For math academic and proselytizer Dr. Arvind Gupta, the financial meltdown is only the thin edge of the wedge.
“That’s a game,” Gupta said yesterday of stock markets, while sitting a short walk from Bay Street. “The financial system is there to sell you instruments that make them money. And people don’t understand what they’re buying.”
For Gupta, the dearth of everyday math skills in this country is a deeper and more systemic problem.
“If we had more mathematical sophistication, we could reason better about the world around us, whether it’s understanding which cellphone plan to pick or how to build better cars.”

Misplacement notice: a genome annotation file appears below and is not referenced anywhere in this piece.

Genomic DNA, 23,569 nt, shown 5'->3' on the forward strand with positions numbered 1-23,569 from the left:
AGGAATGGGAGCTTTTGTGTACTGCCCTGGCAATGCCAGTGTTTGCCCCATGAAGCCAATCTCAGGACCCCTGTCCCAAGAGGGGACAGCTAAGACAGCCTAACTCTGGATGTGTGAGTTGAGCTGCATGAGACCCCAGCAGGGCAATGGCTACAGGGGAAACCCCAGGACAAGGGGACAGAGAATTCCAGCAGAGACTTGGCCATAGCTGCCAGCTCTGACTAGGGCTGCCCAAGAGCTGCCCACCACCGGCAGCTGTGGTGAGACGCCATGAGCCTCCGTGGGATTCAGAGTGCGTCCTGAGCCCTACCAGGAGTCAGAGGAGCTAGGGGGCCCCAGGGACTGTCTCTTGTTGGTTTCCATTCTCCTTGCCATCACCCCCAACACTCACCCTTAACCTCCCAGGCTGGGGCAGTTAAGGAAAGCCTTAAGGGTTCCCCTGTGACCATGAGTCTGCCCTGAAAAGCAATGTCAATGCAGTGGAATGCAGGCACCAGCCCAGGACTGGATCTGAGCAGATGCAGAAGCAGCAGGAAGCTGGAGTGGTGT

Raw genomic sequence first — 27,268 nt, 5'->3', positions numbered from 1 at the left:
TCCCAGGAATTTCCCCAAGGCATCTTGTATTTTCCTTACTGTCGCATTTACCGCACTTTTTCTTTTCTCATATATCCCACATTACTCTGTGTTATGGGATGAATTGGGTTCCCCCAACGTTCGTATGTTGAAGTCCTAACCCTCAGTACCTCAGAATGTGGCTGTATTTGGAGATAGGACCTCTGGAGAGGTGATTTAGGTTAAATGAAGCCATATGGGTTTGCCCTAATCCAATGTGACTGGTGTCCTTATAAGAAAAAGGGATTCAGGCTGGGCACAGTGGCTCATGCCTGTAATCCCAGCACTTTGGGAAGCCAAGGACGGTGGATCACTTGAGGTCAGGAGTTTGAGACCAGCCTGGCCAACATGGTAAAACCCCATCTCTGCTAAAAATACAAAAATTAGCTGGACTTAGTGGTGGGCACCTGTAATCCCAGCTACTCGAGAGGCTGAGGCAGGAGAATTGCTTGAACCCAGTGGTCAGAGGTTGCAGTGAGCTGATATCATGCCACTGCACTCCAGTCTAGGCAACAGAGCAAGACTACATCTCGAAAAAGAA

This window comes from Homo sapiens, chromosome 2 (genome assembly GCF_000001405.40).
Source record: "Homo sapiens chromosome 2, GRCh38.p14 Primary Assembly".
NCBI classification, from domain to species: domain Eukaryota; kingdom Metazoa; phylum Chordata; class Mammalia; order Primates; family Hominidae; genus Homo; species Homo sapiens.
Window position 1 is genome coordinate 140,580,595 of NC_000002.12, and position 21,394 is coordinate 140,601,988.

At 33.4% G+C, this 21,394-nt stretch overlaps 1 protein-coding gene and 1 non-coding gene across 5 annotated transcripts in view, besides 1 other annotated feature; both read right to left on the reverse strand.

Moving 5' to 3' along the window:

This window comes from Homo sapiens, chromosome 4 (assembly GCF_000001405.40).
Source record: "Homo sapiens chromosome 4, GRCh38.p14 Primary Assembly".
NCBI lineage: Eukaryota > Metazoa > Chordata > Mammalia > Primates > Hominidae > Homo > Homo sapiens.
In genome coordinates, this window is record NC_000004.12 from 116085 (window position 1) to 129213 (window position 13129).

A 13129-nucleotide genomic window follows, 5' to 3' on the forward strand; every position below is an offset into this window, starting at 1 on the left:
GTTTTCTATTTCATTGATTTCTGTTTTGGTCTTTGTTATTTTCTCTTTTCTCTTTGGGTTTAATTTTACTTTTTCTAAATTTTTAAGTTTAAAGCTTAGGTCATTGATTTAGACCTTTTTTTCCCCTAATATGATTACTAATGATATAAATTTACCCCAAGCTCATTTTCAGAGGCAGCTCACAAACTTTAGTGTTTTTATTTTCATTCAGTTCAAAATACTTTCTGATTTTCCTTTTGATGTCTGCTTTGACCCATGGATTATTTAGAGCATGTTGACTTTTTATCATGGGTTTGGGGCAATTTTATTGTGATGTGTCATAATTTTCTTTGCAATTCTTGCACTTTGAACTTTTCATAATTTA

Gupta, 47, teaches computational genomics at B.C.’s Simon Fraser University.
“The truth is, I meet a lot of mathematicians who don’t understand their own finances,” said Gupta.
“Very few of us understand what happened in this economic crisis.”
He quotes studies showing that kids start out loving math — 85 per cent of them say so in Grade 3. By Grade 8, that number has nosedived to 25 per cent.
Gupta believes that has a lot to do with the weak math skills of average adult Canadians.
“You’ve got this whole population who are at this middling level. What do you think happens to kids when they hit (Grade 8)? Their parents are starting to struggle at that level. The teachers aren’t really well versed beyond that level. And so the kids fall off,” Gupta said.